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Seventeen Tidal Disruption Events from the First Half of ZTF Survey Observations: Entering a New Era of Population Studies

van Velzen, Sjoert and Gezari, Suvi and Hammerstein, Erica and Roth, Nathaniel and Frederick, Sara and Ward, Charlotte and Hung, Tiara and Cenko, S. Bradley and Stein, Robert and Perley, Daniel A. and Taggart, Kirsty and Foley, Ryan J. and Sollerman, Jesper and Blagorodnova, Nadejda and Andreoni, Igor and Bellm, Eric C. and Brinnel, Valery and De, Kishalay and Dekany, Richard and Feeney, Michael and Fremling, Christoffer and Giomi, Matteo and Golkhou, V. Zach and Graham, Matthew J. and Ho, Anna Y. Q. and Kasliwal, Mansi M. and Kilpatrick, Charles D. and Kulkarni, Shrinivas R. and Kupfer, Thomas and Laher, Russ R. and Mahabal, Ashish and Masci, Frank J. and Miller, Adam A. and Nordin, Jakob and Riddle, Reed and Rusholme, Ben and van Santen, Jakob and Sharma, Yashvi and Shupe, David L. and Soumagnac, Maayane T. (2021) Seventeen Tidal Disruption Events from the First Half of ZTF Survey Observations: Entering a New Era of Population Studies. Astrophysical Journal, 908 (1). Art. No. 4. ISSN 1538-4357.

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While tidal disruption events (TDEs) have long been heralded as laboratories for the study of quiescent black holes, the small number of known TDEs and uncertainties in their emission mechanism have hindered progress toward this promise. Here we present 17 new TDEs that have been detected recently by the Zwicky Transient Facility along with Swift UV and X-ray follow-up observations. Our homogeneous analysis of the optical/UV light curves, including 22 previously known TDEs from the literature, reveals a clean separation of light-curve properties with spectroscopic class. The TDEs with Bowen fluorescence features in their optical spectra have smaller blackbody radii, lower optical luminosities, and higher disruption rates compared to the rest of the sample. The small subset of TDEs that show only helium emission lines in their spectra have the longest rise times, the highest luminosities, and the lowest rates. A high detection rate of Bowen lines in TDEs with small photometric radii could be explained by the high density that is required for this fluorescence mechanism. The stellar debris can provide a source for this dense material. Diffusion of photons through this debris may explain why the rise and fade timescale of the TDEs in our sample are not correlated. We also report, for the first time, the detection of soft X-ray flares from a TDE on ~day timescales. Based on the fact that the X-ray flares peak at a luminosity similar to the optical/UV blackbody luminosity, we attribute them to brief glimpses through a reprocessing layer that otherwise obscures the inner accretion flow.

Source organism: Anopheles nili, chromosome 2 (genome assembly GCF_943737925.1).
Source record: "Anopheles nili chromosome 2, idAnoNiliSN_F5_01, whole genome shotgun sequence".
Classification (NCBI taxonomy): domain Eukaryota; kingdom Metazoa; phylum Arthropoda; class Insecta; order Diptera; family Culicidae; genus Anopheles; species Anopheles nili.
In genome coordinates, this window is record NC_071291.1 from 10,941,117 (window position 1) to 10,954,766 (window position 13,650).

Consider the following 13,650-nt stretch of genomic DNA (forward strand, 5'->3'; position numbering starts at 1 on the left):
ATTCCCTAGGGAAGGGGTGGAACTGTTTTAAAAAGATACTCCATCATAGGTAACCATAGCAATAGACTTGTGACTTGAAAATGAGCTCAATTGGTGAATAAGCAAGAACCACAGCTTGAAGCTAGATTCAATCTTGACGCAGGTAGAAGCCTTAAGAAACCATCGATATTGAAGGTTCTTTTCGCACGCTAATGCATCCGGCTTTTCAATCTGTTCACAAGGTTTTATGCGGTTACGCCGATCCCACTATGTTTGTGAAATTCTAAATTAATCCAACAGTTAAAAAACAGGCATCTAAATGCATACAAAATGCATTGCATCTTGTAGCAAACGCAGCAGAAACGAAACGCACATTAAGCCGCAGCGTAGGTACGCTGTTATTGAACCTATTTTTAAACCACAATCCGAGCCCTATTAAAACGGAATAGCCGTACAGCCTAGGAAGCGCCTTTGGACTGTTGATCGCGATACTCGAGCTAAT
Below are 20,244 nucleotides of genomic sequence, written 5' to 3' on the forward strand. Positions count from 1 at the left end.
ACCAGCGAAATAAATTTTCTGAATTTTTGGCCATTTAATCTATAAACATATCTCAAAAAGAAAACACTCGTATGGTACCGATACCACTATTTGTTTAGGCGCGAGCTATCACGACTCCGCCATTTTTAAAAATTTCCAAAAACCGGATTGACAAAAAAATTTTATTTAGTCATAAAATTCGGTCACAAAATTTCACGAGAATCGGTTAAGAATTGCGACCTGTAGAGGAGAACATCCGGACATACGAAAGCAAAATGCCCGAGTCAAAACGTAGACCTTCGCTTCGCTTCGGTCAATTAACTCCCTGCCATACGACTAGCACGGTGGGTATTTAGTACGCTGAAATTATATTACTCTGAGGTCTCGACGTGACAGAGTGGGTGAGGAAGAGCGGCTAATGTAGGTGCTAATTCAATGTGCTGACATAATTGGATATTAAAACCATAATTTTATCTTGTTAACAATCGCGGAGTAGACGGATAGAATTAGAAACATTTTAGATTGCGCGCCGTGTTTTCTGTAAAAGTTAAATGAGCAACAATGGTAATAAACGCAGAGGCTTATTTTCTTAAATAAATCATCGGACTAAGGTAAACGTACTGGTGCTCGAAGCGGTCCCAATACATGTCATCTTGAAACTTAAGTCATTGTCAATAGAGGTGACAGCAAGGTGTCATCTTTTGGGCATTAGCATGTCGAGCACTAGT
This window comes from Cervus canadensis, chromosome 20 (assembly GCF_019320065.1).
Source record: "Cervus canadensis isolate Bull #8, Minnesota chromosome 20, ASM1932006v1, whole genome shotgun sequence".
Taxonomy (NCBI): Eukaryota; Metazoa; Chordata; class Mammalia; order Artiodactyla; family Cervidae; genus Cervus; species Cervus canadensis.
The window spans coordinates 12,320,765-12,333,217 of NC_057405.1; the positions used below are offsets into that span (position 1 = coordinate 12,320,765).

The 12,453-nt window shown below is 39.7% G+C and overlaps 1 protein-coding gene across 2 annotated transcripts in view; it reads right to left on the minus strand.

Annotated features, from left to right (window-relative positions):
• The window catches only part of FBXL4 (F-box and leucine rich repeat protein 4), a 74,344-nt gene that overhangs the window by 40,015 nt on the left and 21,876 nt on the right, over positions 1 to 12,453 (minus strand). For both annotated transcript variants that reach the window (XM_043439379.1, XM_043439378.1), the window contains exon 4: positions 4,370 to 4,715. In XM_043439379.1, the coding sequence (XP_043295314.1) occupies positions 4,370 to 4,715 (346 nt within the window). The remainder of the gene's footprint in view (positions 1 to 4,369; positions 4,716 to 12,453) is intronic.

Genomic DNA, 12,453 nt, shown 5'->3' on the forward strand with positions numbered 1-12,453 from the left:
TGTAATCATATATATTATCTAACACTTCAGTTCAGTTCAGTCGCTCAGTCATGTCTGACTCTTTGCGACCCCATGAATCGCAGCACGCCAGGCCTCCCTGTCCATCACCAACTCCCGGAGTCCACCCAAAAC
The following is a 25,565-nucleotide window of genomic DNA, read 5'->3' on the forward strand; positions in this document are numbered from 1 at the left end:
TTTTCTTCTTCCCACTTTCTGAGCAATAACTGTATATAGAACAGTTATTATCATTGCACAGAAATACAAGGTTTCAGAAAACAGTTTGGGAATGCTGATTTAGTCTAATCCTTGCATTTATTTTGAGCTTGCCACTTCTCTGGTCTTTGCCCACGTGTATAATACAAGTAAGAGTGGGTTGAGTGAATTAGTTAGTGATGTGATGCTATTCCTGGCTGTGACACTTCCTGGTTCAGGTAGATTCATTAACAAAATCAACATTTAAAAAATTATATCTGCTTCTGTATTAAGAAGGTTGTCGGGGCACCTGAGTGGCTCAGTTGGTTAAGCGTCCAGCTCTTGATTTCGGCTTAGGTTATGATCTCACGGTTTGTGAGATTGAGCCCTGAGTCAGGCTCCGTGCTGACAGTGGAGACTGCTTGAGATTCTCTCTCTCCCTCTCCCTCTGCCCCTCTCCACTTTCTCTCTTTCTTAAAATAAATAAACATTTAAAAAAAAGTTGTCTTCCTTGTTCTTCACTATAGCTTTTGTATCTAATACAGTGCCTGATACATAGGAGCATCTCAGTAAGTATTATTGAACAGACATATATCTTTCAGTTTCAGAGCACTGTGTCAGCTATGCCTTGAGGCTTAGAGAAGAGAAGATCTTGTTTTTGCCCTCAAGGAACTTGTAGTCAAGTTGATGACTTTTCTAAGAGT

Item Type:Article
Related URLs:
URLURL TypeDescription Paper
van Velzen, Sjoert0000-0002-3859-8074
Gezari, Suvi0000-0003-3703-5154
Hammerstein, Erica0000-0002-5698-8703
Roth, Nathaniel0000-0002-6485-2259
Frederick, Sara0000-0001-9676-730X
Ward, Charlotte0000-0002-4557-6682
Hung, Tiara0000-0002-9878-7889
Cenko, S. Bradley0000-0003-1673-970X
Stein, Robert0000-0003-2434-0387
Perley, Daniel A.0000-0001-8472-1996
Taggart, Kirsty0000-0002-5748-4558
Sollerman, Jesper0000-0003-1546-6615
Blagorodnova, Nadejda0000-0003-0901-1606
Andreoni, Igor0000-0002-8977-1498
Bellm, Eric C.0000-0001-8018-5348
De, Kishalay0000-0002-8989-0542
Dekany, Richard0000-0002-5884-7867
Fremling, Christoffer0000-0002-4223-103X
Golkhou, V. Zach0000-0001-8205-2506
Graham, Matthew J.0000-0002-3168-0139
Ho, Anna Y. Q.0000-0002-9017-3567
Kasliwal, Mansi M.0000-0002-5619-4938
Kilpatrick, Charles D.0000-0002-5740-7747
Kulkarni, Shrinivas R.0000-0001-5390-8563
Kupfer, Thomas0000-0002-6540-1484
Laher, Russ R.0000-0003-2451-5482
Mahabal, Ashish0000-0003-2242-0244
Masci, Frank J.0000-0002-8532-9395
Miller, Adam A.0000-0001-9515-478X
Nordin, Jakob0000-0001-8342-6274
Riddle, Reed0000-0002-0387-370X
Rusholme, Ben0000-0001-7648-4142
Sharma, Yashvi0000-0003-4531-1745
Shupe, David L.0000-0003-4401-0430
Soumagnac, Maayane T.0000-0001-6753-1488